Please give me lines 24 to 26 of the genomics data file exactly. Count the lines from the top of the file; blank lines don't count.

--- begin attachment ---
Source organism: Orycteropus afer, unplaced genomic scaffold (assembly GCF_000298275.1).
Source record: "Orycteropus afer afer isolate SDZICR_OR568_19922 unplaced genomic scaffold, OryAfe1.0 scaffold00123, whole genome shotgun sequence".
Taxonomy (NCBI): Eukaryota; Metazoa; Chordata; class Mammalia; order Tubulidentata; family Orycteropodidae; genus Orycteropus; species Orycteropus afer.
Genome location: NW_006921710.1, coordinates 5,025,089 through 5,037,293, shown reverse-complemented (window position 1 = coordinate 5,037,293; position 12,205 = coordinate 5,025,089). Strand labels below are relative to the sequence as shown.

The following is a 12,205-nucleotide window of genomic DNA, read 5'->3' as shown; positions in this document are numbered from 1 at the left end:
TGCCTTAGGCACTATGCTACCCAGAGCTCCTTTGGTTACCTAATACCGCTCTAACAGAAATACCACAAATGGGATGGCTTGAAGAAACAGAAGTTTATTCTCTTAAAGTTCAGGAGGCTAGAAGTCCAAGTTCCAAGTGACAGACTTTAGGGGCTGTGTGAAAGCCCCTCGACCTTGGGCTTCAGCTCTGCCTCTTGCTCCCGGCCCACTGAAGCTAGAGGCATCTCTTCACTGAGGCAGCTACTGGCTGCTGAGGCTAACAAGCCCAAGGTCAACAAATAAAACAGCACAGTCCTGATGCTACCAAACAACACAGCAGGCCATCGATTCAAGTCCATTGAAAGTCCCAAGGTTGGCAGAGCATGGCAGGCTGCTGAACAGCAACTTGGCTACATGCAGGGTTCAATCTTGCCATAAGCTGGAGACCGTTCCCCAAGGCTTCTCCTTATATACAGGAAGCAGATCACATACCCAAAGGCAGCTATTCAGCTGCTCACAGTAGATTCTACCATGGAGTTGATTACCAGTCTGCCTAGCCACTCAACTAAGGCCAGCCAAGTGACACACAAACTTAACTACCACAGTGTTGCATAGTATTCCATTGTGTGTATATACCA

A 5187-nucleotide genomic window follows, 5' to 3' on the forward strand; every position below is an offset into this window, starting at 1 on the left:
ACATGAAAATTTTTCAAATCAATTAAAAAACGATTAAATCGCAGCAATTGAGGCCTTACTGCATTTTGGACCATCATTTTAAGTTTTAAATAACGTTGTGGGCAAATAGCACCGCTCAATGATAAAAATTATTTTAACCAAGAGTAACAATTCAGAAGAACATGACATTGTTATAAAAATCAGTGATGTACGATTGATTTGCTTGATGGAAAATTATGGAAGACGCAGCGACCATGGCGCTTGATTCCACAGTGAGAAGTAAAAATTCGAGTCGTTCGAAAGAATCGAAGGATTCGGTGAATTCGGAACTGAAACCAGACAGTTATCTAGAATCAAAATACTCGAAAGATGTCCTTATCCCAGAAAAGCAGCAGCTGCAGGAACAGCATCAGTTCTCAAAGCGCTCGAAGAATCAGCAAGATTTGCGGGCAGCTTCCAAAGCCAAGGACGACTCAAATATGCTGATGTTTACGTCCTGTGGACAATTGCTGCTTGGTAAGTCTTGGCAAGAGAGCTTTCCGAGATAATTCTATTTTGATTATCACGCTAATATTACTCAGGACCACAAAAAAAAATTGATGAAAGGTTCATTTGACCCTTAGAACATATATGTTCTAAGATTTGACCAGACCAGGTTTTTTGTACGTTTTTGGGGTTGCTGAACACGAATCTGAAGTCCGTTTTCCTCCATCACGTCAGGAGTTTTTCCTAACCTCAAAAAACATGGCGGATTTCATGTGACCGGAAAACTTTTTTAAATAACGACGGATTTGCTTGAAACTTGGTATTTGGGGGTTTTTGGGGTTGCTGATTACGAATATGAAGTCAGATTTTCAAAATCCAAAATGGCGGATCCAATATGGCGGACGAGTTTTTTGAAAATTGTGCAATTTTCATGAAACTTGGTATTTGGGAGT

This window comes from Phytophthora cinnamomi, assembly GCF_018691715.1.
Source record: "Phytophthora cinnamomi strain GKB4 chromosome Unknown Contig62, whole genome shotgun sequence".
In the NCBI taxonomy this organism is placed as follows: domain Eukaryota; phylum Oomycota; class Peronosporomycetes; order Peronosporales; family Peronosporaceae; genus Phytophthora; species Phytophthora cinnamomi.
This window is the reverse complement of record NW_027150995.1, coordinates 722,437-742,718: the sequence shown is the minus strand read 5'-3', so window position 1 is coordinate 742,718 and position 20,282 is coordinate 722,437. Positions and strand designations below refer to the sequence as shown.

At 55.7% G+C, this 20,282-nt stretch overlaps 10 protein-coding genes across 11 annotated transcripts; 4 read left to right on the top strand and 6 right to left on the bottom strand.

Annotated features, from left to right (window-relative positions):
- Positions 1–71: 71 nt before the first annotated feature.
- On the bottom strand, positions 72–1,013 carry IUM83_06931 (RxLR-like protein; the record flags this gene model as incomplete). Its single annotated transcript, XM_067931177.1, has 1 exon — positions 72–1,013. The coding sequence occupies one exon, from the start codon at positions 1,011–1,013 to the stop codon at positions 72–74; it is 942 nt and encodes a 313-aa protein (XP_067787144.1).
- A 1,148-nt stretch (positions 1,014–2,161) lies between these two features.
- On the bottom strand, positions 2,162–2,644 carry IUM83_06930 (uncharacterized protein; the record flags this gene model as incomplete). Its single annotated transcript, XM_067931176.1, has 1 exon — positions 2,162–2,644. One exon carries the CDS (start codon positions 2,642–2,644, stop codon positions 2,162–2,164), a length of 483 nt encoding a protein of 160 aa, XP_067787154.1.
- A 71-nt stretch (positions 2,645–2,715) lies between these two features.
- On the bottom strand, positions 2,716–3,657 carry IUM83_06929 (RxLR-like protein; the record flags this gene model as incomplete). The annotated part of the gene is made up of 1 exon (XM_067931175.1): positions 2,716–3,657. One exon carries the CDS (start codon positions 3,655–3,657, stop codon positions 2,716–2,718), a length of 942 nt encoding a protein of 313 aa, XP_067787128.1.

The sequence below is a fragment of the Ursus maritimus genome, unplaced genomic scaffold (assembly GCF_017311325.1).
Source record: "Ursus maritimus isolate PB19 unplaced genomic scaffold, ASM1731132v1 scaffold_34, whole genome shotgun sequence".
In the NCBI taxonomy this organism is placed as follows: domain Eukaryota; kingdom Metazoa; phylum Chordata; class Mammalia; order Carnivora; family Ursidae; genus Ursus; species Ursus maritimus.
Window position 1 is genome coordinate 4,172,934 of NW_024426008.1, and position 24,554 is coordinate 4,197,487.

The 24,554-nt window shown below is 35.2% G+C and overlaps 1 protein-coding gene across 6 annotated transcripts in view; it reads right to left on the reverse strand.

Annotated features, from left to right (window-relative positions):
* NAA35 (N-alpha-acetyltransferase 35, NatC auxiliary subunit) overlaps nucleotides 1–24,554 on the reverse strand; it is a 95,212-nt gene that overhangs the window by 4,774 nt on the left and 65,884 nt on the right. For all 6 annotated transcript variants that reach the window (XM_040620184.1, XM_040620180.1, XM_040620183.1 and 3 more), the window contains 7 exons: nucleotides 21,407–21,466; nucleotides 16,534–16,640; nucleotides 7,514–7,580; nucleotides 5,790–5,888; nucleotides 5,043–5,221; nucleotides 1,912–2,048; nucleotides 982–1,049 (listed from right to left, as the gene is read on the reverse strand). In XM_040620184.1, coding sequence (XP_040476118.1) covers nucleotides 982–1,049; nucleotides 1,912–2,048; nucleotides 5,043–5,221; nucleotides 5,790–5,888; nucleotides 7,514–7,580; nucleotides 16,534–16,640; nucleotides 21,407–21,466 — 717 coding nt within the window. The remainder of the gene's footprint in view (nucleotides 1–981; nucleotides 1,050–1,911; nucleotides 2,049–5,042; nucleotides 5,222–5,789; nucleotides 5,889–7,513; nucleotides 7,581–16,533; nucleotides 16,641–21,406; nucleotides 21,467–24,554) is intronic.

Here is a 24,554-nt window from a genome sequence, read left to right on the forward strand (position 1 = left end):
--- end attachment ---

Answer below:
Window position 1 is genome coordinate 4,172,934 of NW_024426008.1, and position 24,554 is coordinate 4,197,487.

The 24,554-nt window shown below is 35.2% G+C and overlaps 1 protein-coding gene across 6 annotated transcripts in view; it reads right to left on the reverse strand.

Annotated features, from left to right (window-relative positions):